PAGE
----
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Quick answer: The medium cage will work, but you'll drop your chain if you accidentally shift to the small-small combo. Suspension *could* be a factor, depending on how much "chainstay growth" your frame experiences as your suspension cycles.

Long answer:

Derailleurs have a rated capacity. This is their ability to take up excess chain. After all, you need just about all of your chain to run in the big-big combo, whereas you have a bunch of extra links doing nothing when you run in your small-small combo.

Not that either of those cross-chain combos are normal to run in, but let me get to that in a minute.

Manufacturer stated derailleur capacities are as follows:
Shimano long = 45T; medium = 33T
SRAM long = 43T; medium = 37T; short = 30T

Speaking from experience, Shimano is a bit conservative in their capacity rating. I can only assume the same is true of SRAM (I'll get to that, too).

The easy capacity formula is to add your big ring & cog sizes, then subtract your small ring and cog sizes. It looks like this:

cap req'd (T) = (BIG ring - small ring) + (BIG cog - small cog)

...so for a typical 44-32-22 mountain crank & 11-34 cassette...

T = (44T - 22T) + (34T - 11T)
.. = (22T) + (23T)
.. = 45T

Using this simple forumla, you would need a derailleur with a 45T rated capacity to absorb all the possible extra links of a typical 27-speed drivetrain.

(I make the assumption SRAM stated capacity is conservative, since they list 43T as the long cage capacity -- 2T short of what is required by this forumla).

Where do shorter cage lengths come into play? Right here!

Even though the long cage will, in theory, take you down to the 22x11 gear combo and hold adequate chain tension, let's be logical: 22x11 is a combo you don't use!

Rather than use the generic formula, let's map out the capacity for each gear combination (based off of a Shimano cog pattern; SRAM will be slightly different):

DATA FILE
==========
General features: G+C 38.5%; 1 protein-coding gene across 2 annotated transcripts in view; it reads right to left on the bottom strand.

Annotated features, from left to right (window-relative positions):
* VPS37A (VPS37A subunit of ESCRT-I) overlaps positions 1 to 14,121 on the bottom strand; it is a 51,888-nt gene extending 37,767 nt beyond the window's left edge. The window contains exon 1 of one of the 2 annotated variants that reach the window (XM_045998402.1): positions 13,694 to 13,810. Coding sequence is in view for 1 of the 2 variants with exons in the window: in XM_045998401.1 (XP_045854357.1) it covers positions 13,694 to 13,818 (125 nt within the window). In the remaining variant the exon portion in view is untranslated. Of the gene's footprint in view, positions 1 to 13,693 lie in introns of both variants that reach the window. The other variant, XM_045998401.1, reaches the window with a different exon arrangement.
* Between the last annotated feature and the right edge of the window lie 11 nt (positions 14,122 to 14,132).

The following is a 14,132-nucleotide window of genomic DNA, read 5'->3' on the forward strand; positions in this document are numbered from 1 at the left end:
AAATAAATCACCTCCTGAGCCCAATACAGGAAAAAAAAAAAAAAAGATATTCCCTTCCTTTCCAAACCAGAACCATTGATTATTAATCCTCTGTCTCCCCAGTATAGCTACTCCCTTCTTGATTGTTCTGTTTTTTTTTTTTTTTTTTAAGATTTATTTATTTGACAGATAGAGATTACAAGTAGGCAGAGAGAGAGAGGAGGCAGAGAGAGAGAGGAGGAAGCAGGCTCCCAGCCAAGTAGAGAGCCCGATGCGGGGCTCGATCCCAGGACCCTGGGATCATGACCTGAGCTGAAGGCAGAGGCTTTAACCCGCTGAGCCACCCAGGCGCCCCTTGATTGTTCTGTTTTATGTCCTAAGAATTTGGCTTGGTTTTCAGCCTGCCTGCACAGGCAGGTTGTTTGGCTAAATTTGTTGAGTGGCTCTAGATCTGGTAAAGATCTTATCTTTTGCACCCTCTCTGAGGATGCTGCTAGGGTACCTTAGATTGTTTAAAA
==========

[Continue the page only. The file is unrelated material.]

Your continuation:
44x34 starts off at zero because in that combo, all of the chain is being used up by the ring and cog, and the derailleur needs to take up none of it. As you shift through the cassette range (moving down the column), the amount of free chain increases as the cog size decreases.

Take a look at the useable gears, which I've outlined in green and yellow. Those fall near the stated capacity of the medium cage derailleurs. (I mentioned that Shimano's stated capacity is conservative, and in practice, I find their medium cage to be closer to 39T.)

For instance, in the middle ring (32) and the small cog (11), the table shows you've got to absorb 35T. This is near the stated capacity of either of the medium cage derailleurs. This gear combo remains useable, but you'd be better off shifting to your big ring for better chain tension.

You can also see that to use a SRAM short cage derailleur (30T capacity) on this drivetrain would leave you with two or three unusable gears while in the middle ring, and only about three useable gears from your granny ring. (Any number greater than 30T on the table would be near the limits of the short cage derailleur.)

Oops! Accidentally shifted into the unusable "red zone"? Nothing major: the derailleur cage folds back on itself, the chain droops, and you maybe drop the chain if you don't catch it in time.

In my opinion, it'd be stupid to size a chain any smaller than what is required to shift into big-big. If you accidentally force a shift into that combo, which is certainly possible when you're tired or "in the moment", you don't want to break anything. So chain length will be the same no matter what derailleur you choose.
 
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